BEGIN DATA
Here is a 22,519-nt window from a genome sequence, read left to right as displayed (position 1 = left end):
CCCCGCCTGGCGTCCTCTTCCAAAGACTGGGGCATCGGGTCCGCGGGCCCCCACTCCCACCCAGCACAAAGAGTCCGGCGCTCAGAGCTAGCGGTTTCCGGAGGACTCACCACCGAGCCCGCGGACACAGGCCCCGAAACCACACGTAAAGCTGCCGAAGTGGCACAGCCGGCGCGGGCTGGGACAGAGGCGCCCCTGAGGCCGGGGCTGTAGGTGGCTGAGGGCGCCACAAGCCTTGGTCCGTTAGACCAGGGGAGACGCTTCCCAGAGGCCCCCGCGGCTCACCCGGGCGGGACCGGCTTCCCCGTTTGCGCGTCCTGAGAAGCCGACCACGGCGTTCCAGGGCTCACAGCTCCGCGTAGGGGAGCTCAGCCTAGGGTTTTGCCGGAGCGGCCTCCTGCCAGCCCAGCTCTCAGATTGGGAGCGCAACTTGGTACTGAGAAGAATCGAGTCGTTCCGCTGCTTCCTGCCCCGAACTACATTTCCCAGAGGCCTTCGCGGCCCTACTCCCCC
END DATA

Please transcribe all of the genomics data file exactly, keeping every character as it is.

Here is a 22,519-nt window from a genome sequence, read left to right as displayed (position 1 = left end):
CCCCGCCTGGCGTCCTCTTCCAAAGACTGGGGCATCGGGTCCGCGGGCCCCCACTCCCACCCAGCACAAAGAGTCCGGCGCTCAGAGCTAGCGGTTTCCGGAGGACTCACCACCGAGCCCGCGGACACAGGCCCCGAAACCACACGTAAAGCTGCCGAAGTGGCACAGCCGGCGCGGGCTGGGACAGAGGCGCCCCTGAGGCCGGGGCTGTAGGTGGCTGAGGGCGCCACAAGCCTTGGTCCGTTAGACCAGGGGAGACGCTTCCCAGAGGCCCCCGCGGCTCACCCGGGCGGGACCGGCTTCCCCGTTTGCGCGTCCTGAGAAGCCGACCACGGCGTTCCAGGGCTCACAGCTCCGCGTAGGGGAGCTCAGCCTAGGGTTTTGCCGGAGCGGCCTCCTGCCAGCCCAGCTCTCAGATTGGGAGCGCAACTTGGTACTGAGAAGAATCGAGTCGTTCCGCTGCTTCCTGCCCCGAACTACATTTCCCAGAGGCCTTCGCGGCCCTACTCCCCC